(April 2003 -- Los Altos, CA)
From where did your family emigrate and when? Who emigrated
(self, parents, grandparents) and what were their names?
My father was Secondo Gado emigrated, in 1909, from Viarigi, which
from what I can find out, is the town from which most Gados were
from. I visited in 2001 and could not believe how many Gados were
buried there. The name Gado is rather unusual and there are only
around 40 telephones listed to Gado in the US. Most of the others
are in Piemonte and located around Viarigi.Viarigi is located
on a hill, near the center of a triangle formed by the cities
of Casale, Asti and Alessandria. He lived most of his life in
New Jersey, where I was born and moved to California in 1944.
My mother Claudia Marconi Gado emigrated in 1916 from Zogno, near
Did they settle among other Piemontesi and were
they members of a Piemontesi society (fraternal, mutual aid, etc.)?
Secondo originally emigrated directly to Connecticut, where his
older brother Philip, managed a large farm. Evidently this did
not suit him so he moved to New Jersey shortly thereafter.
Did they emigrate to another location before or after (Argentina,
France, England, etc.)?
My father had many Piemontesi friends. He was a member of Il Monferrato
Club which met in Mazzini Hall in Union City, N.J. There were
many Piemontesi in New York City. Most of the men worked in Restaurants,
as did my father.
Many of the women were dressmakers. One of the largest
clubs in New York City was the Fubine Club which would have a
large ball annually in a hotel ballroom.
I remember going to a dinner attended by about one hundred people
from Viarigi in Sarazin Restaurant on October 28, 1934. It was
set up by Agostino Sassone. I'm able to confirm this because I
have a photograph taken at the event.
Did your family maintain Piemontesi traditions -- language,
culture, history, cuisine, etc.?
Our family did maintain both Piemontesi intermixed with Bergamasco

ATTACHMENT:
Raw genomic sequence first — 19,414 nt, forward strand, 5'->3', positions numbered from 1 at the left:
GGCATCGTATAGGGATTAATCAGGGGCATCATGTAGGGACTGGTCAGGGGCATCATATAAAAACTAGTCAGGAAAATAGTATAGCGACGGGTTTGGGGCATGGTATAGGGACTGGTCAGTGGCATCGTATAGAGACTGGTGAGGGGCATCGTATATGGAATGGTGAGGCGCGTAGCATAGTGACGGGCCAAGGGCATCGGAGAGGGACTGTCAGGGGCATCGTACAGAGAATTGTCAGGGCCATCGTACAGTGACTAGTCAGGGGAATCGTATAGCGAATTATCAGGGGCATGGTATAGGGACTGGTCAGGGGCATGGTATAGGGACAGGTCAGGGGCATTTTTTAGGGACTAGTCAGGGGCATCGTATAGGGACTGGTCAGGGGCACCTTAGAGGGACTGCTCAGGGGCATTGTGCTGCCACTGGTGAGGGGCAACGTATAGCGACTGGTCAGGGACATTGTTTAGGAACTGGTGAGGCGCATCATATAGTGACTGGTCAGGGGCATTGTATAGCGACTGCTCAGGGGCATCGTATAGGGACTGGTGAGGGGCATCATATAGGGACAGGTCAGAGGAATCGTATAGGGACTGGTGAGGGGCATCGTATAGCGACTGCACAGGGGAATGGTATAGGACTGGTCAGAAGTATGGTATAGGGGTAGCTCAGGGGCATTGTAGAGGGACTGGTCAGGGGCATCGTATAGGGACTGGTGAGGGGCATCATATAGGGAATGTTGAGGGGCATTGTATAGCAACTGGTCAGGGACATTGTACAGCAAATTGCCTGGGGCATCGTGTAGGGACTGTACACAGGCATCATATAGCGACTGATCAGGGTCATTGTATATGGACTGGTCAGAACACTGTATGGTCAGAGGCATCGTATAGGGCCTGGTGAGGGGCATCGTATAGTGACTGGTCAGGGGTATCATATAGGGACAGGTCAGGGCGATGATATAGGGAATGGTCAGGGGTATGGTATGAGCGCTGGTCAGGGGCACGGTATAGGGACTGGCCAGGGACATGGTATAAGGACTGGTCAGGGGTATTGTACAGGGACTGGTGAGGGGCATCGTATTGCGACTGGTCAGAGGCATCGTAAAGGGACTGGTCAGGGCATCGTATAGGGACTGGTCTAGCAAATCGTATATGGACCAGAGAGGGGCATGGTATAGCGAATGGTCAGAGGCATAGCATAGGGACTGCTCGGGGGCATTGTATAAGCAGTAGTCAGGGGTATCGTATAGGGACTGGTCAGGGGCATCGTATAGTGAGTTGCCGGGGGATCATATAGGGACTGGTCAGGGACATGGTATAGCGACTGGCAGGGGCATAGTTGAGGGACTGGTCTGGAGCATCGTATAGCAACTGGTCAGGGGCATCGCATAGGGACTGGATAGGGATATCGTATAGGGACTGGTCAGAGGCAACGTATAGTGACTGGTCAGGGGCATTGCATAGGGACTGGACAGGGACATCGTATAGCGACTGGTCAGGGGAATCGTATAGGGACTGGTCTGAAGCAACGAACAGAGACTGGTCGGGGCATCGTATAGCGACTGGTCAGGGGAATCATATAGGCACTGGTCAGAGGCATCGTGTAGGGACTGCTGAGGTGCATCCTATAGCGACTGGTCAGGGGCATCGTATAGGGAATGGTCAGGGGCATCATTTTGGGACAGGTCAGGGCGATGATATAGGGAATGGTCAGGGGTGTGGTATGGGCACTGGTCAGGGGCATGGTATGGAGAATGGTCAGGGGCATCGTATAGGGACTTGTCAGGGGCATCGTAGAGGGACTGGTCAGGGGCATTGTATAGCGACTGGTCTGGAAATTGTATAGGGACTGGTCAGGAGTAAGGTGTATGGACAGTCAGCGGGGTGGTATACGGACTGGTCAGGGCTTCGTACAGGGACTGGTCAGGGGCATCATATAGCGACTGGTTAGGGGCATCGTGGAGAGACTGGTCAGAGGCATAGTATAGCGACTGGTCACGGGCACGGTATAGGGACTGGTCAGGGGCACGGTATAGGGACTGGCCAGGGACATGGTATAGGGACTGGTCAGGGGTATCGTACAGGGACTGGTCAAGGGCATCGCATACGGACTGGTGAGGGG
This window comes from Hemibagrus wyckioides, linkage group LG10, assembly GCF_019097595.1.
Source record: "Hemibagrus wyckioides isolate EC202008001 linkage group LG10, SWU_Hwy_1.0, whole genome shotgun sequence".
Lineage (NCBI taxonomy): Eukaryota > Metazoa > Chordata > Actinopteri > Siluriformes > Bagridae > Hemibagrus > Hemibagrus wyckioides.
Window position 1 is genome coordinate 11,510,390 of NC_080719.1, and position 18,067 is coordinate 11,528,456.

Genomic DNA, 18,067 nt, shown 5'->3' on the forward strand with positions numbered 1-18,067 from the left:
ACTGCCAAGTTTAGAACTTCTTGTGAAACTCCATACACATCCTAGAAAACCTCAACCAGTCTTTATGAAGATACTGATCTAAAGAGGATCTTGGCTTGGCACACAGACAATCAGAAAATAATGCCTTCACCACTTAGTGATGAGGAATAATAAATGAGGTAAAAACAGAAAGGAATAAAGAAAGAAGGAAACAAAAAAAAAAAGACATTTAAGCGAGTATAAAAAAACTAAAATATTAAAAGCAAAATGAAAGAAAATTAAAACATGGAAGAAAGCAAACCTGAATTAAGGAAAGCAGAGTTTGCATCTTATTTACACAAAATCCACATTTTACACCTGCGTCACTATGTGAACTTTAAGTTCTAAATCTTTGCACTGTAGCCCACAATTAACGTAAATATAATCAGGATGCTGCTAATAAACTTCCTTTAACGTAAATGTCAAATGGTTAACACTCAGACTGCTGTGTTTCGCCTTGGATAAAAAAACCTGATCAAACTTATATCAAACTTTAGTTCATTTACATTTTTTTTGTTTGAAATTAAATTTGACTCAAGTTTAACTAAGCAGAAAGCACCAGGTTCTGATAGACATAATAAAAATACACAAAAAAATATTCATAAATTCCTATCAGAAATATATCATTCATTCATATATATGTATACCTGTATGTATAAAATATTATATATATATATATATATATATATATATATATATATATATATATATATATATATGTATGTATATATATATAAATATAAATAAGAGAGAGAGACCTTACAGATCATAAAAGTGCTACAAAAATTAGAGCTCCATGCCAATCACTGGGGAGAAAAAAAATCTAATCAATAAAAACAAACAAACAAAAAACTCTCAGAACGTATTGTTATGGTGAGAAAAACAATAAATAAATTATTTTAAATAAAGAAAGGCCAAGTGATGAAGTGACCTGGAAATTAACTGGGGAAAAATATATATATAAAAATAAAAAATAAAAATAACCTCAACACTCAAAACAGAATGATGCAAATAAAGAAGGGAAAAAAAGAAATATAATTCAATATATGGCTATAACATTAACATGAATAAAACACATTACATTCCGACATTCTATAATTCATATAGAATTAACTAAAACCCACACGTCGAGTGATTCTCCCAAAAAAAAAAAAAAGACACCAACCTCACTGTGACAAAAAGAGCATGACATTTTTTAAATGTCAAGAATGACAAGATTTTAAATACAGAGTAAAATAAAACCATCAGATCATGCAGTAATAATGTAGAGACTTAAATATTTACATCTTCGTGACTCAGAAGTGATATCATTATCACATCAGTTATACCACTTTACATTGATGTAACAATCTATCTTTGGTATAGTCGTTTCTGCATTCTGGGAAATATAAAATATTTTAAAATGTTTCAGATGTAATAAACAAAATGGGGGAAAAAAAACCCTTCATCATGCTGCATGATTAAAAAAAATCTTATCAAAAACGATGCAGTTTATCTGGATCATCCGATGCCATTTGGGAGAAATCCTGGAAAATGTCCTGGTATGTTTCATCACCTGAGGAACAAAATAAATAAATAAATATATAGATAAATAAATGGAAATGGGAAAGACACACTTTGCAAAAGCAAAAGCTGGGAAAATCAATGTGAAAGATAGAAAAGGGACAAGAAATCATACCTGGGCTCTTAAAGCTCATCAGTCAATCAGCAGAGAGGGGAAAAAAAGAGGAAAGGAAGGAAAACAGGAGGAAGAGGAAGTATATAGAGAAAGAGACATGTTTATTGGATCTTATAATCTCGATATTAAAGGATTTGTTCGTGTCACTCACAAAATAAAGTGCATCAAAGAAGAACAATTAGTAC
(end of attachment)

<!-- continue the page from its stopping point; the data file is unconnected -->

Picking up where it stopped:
traditions, cuisine, language, both dialects and history.
Did your family return home to visit or to live after the initial
emigration? Did they maintain contact with family back home?
My mother visited Italy three times to visit friends and family.
My father went only once. He no longer had relatives but did visit
friends in Viarigi but spent most of his visit with my mothers
family and friends in Zogno. Unfortunately while there he suffered
a heart attack and died.
Do you identify yourself more as American, Italian or Piemontese?
I find that as a World War II Marine that I feel very American,
but I do identify with both Piemonte and Bergamo. I can speak
somewhat in both dialects and somewhat better in Italian.
Have you visited your family's town(s) in Piemonte? What was
your experience like?
Not having any relatives left in Piemonte I did not spent very
much time three, during three visits to Italy. I did spend several
days there in 2001. I stayed in a beautiful azienda agricola called
Dre Caste in Vignale. It was originally the castello of Cardinale
Callori. From the southern part of the town the Tower, Il Torre
di Viarigi was visible. I did visit my friend (with whom I'm probably
a distant cousin), Amadeo Gado's older brother, who was 102 years
old. Amadeo will be 100 this year. He lived in Casorzo. I think
that that whole region is beautiful, with its hills, many of which
have a town on the top and well maintained vineyards and farms
Have you studied your Piemontesi genealogy? Please explain
I have done my best to make family trees of both the Gado and
Marconi clan, but I find it difficult to go beyond my grandparents
generation. I want to leave this with my children so they know
who they are and where they came from.
Do you belong to the Piemontesi nel Mondo, Famija Piemonteis
or any other organization?
I have been a member of Piemontesi nel Mondo, the San Francisco
group, for around 15 years. I also belong to two other Italian
organizations, the Italian American Social Club of Menlo Park
and the Amici Club.